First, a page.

Thanks to new findings and successful demonstrations we could be storing solar energy using desert sand from the United Arab Emirates. According to researchers, the UAE sand is particularly useful when it comes to keeping heat energy up to 1000°C stored in concentrated solar power (CSP) facilities.
Scientists from the Masdar Institute of Science and Technology focused on advanced energy and sustainable technologies developed an affordable and sustainable solar receiver and storage system with sand as a heat collector, transfer and energy storing agent.
What is concentrated solar power? Its a system generating electricity by using mirrors or lenses to concentrate a large area of sunlight onto a small area. When the concentrated light becomes heat, it drives a heat engine connected to an electrical power generator or enables a thermal chemical reaction.
Currently the process is costly since it requires thermal energy storage (TES) materials as well as a solar absorber, let alone their transportation to the solar plants, usually located in the world’s deserts. But the UAE sand could work as both. This is why its thermal specific heat capacity, stability and tendency to collect and store energy have been tested at high temperatures.
Today the usual heat storage materials in current TES systems are synthetic oil and molten salts. Replacing them with cheap sand can make solar plants much more efficient.
Since there is plenty of sand around Dubai and Abu Dhabi, this poses a local and natural solution, which, in fact, goes hand in hand with the economic development of the UAE’s energy systems.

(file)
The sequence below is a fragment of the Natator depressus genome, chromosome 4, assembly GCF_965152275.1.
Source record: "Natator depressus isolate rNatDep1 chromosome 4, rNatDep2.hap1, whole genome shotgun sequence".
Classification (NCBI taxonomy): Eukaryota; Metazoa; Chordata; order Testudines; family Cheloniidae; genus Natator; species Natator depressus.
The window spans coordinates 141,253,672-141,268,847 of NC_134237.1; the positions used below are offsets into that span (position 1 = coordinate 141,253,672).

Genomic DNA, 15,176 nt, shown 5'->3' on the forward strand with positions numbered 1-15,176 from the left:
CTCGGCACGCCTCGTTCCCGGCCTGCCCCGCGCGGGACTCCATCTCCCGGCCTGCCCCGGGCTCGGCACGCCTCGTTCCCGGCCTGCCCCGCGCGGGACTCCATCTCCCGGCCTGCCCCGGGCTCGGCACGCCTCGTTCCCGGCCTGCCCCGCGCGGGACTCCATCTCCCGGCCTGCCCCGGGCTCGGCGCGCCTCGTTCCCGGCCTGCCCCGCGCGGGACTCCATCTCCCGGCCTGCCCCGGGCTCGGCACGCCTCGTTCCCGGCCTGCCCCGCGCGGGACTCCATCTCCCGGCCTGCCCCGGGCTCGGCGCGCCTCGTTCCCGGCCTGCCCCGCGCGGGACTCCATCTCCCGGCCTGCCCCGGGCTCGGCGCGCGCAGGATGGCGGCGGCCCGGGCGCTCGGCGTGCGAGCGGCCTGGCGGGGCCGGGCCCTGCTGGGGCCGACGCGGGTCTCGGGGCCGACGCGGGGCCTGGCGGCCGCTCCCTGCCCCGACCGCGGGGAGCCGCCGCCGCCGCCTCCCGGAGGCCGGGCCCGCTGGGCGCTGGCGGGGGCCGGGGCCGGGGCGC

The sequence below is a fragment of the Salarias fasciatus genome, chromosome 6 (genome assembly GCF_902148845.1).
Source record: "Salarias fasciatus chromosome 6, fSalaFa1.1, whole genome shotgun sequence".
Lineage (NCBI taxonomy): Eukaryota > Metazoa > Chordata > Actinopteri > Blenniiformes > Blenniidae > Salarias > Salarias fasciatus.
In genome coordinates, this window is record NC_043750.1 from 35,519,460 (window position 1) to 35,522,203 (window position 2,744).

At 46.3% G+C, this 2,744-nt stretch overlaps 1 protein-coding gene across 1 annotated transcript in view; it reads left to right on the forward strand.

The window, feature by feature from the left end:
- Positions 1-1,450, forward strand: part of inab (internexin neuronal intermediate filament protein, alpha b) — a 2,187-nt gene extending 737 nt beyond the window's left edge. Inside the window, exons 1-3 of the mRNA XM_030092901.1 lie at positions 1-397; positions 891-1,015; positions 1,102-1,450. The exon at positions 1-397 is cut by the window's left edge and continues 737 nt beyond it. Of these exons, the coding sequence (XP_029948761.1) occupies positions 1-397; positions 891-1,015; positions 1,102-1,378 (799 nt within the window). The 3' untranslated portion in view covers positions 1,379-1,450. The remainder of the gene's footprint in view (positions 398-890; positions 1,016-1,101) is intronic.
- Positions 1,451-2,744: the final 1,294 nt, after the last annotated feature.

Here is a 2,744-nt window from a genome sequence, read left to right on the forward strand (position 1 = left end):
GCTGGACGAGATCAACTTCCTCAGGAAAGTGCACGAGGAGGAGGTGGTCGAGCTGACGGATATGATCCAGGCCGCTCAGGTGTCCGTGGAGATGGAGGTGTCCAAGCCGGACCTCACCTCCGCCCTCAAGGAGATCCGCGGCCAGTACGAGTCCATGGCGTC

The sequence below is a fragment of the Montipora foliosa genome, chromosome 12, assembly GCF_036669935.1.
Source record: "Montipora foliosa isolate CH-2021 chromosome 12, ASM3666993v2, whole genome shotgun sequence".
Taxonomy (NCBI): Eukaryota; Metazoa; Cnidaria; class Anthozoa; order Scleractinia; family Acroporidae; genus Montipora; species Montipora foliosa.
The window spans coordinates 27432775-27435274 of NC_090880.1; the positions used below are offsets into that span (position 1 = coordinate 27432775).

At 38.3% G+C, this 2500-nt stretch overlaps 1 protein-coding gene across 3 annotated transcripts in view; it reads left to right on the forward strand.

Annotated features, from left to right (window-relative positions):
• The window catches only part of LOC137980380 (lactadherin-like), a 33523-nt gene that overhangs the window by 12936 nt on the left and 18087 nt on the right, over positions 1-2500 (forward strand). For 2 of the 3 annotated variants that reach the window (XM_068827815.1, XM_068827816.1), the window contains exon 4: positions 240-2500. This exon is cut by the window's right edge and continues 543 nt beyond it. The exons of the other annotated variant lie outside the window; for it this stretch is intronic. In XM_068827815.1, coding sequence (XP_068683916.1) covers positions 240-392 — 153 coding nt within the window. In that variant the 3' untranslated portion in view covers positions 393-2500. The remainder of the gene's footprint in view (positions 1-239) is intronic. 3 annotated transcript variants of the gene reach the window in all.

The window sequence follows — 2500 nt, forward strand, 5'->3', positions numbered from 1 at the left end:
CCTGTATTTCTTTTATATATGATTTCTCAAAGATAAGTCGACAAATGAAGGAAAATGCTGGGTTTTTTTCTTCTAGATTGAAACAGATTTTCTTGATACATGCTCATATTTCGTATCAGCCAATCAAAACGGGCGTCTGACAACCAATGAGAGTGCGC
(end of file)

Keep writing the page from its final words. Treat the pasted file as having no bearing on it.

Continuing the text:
The analyses showed that it is possible to use desert sand as a TES material up to 800-1000 °C. The sand chemical composition has been analyzed with the X-ray fluorescence (XRF) and X-ray diffraction (XRD) techniques, which reveal the dominance of quartz and carbonate materials. The sand’s radiant energy reflectiveness was also measured before and after a thermal cycle, as it may be possible to use the desert sand not only as a TES material but also as a direct solar absorber under concentrated solar flux.
“The availability of this material in desert environments such as the UAE allows for significant cost reductions in novel CSP plants, which may use it both as TES material and solar absorber. The success of the Sandstock project reflects that usability and practical benefits of the UAE desert sand,” believes Dr Nicolas Calvet, a scientist on the project.
The university is currently looking for a business or industry partner to support their next step – test an improved prototype at the pre-commercial scale at the Masdar Institute Solar Platform (MISP) using the beam down concentrator.
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